Bruce Howes’ View from the Helm: Why we don’t fix cars

Bruce Howes

I teach our people that at Atlantic Motorcar we don’t fix cars, we provide transportation solutions, be it a loaner car, valet service, shuttle, alternative financing, etc.

In other words, we solve problems.

And in life, the more complex the problem, the greater the reward to solve it. Neurosurgeons vs. ditch diggers? Both are honorable professions, but one takes home a lot more green.

Part of that problem solving is understanding what the customer really wants when they come into your store.

A popular perception is they “want a price,” but over the years I’ve boiled it down to a different paradigm.

Customer Priorities/Questions/Answers

  • Trust – Can I trust them to treat me fairly? (Reviews, Show and Tell, Being Respectful)
  • Knowledge – Do they know my car type? (Explain/show shop experience and background)
  • When – When will my car be complete? (Give firm times you will call with updates, honor them)
  • Warranty – How long will this repair last? (3 Years/36,000 Miles, 3 times most shops)
  • How – How do I get to home and work? (Loaner cars, Shuttle, Pick Up and Delivery)
  • Pay – How will I pay for this? (Bosch Card – 6 Months To Pay, Credit Cards, Check)
  • Cost – How much will this cost? (Build value, how your repairs will save them money in the long run.

The easier and quicker you can answer these customer priorities, the quicker and easier the sale.

If you can answer them before they’re even asked, you’ll close more sales. If you can provide a solution before a “No,” then you’re rocking. It’s much more difficult to overcome a “No,” so prevent them by anticipating.

It’s All About Trust

Every sale is therefore not just about fixing cars. It’s promises and an agreement to solve a problem based on a certain set of terms, in exchange for money.

In other words, it’s an economic and trust agreement.

All the customer has to do is pay, and he/she has kept their side of the agreement.

Our job is a tad more complex, which is why we get to charge for it. If we’re very good, we can charge more.

Remember when I said earlier we entered into a “trust agreement” with the customer? People get emotional when trust is broken, some more so than others.

So when we can’t keep our side of the deal, regardless of the reason, we must re-solve that customer problem all over again. If we fail to re-solve that customer problem again, then the customer feels violated. They feel like we’ve taken their money and not held up our side of the bargain.

Are They Justified To Be Upset?

Yes, as we’ve violated trust by not keeping our side of the bargain. However, we can mitigate that by providing a new solution.

We can and should mitigate any anger and frustration by first empathetically listening to the customer’s frustrations. Not arguing, not by making excuses.

Listen First

The easiest and quickest way to end a customer “bending your ear” is to listen, and then say: “Mr. Jones, you’re absolutely right. I can see how this is a problem to you, and I’m sorry this occurred.”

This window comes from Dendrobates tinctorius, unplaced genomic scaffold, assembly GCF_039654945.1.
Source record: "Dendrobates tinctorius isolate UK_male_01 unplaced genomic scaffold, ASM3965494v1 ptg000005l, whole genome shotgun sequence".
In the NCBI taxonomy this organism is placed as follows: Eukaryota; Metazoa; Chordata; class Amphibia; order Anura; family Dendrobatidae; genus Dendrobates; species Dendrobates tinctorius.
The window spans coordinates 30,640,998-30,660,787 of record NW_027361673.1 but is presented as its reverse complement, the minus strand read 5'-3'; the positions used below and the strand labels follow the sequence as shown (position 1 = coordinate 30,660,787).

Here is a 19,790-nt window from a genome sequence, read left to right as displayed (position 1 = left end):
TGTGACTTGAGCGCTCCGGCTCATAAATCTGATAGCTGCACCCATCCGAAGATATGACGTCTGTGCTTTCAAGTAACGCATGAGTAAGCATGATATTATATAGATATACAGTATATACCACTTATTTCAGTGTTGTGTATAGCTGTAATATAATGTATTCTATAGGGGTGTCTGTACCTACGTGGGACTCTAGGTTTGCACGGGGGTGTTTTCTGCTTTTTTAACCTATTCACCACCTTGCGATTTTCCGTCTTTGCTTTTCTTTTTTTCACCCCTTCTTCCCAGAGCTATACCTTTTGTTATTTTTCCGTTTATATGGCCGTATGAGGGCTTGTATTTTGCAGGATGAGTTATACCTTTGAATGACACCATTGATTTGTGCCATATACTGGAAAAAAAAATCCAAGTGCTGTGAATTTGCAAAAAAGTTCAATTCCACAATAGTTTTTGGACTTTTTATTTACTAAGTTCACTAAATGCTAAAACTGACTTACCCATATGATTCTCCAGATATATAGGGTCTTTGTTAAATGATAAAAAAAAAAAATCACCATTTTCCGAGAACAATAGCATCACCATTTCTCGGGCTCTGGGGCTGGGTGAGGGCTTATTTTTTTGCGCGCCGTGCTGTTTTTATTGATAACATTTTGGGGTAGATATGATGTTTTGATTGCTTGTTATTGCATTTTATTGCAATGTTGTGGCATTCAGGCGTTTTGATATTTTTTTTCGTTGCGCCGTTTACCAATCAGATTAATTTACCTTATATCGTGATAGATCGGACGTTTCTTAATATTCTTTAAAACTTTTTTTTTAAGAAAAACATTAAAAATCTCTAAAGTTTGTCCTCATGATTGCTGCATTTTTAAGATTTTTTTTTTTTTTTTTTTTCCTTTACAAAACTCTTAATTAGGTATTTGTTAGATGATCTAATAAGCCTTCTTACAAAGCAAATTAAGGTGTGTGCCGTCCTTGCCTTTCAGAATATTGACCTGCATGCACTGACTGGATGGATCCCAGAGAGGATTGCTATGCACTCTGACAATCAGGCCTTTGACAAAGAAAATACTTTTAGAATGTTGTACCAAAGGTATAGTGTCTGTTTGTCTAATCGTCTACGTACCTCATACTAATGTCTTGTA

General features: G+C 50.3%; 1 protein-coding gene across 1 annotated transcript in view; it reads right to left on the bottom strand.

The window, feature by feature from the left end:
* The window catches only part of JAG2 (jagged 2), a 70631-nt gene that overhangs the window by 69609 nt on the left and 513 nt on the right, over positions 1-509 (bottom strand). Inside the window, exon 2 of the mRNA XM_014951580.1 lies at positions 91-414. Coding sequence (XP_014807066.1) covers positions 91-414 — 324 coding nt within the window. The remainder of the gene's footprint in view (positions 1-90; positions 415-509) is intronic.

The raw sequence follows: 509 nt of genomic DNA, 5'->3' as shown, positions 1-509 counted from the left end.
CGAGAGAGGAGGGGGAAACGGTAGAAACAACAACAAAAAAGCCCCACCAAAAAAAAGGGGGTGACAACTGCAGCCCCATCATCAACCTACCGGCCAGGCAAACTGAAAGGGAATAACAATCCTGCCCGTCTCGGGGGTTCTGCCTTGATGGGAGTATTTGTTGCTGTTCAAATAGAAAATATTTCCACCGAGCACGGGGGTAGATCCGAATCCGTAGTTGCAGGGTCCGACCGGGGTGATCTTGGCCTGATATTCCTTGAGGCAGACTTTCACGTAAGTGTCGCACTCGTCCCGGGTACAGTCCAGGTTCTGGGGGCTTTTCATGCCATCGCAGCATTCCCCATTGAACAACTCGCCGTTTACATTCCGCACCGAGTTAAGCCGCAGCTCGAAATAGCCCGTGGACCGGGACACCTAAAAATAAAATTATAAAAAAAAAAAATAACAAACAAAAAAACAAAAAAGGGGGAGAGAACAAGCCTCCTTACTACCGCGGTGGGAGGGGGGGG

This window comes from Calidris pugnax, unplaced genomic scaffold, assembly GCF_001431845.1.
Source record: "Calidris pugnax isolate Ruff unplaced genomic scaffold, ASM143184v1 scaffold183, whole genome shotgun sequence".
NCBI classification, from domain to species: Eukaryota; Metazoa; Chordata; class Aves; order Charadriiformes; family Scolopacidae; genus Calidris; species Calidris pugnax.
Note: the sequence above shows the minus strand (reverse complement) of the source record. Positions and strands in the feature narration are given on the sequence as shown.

Then shut up. For a moment, because the customer just told you exactly how to solve their problem. You were listening, right?

Not only does that make the customer feel “heard” and defuse the situation, the customer will likely get you the ANSWER on how to solve the problem… and if we really listen… regain their trust.

Now you know the answer: “Mr. Jones, since you missed your ride, I’m going to have my team bring your car right to your house when completed.”

Here’s the good part: “And because we want to make this right, they’re going to do a quick detail on the car for you (or fill the gas tank, anything that is of value to that particular customer). Will that work for you?”

All we have to do is listen, then re-solve the problem using the solution the customer just came you. Be it a loaner car, shuttle, Uber, cash discount, home delivery. It’s not only ethical, it’s smart business.

Give In Abundance

Here’s a tip. Whatever the customer asks for, give them more. Make it memorable. Go over the top. It will be worth it. And write a personal card and leave it in the car. Your Service Advisors have these, right?

Likewise, a personal phone call from you a few days later – to “follow up and make sure everything is OK” – will go a long way toward building that relationship, showing that you care.

Lessons

Remember, we’re not in the car repair business, we’re in the problem-solving business, the transportation business, the people business. Car repair is incidental.

Under promise and over deliver. Both in time and dollars.

When a problem comes up, listen to the customer’s solution, do it, and you’ve not only saved the customer, you’ve shown your business is honorable.

Understand that problems will happen. Solved correctly we lock in customer loyalty, often for a lifetime. Unsolved we damage the reputation of our business and our industry.

When a customer proposes a solution, listen, and then give graciously, give in abundance, exceed their expectations. You’ll win every time.

In short, invest in your customers, just like you’d invest in your employees or team members.

Don’t forget that personal card, and personal followup call.

They make all the difference.

Bruce Howes

Bruce J. Howes is owner of Atlantic Motorcar Services, Wicasset, Maine. He also works in emergency medicine as a second career, and is a nationally registered Advanced Emergency Medical Technician (A-EMT). He serves as a board member at the Maine Maritime Museum, and various local nonprofit organizations. His shop’s website, www.atlanticmotorcar.com, has been selected by AutoInc. magazine as a Top 10 Website on three different occasions. He can be reached at bruce@atlanticmotorcar.com.

 

 

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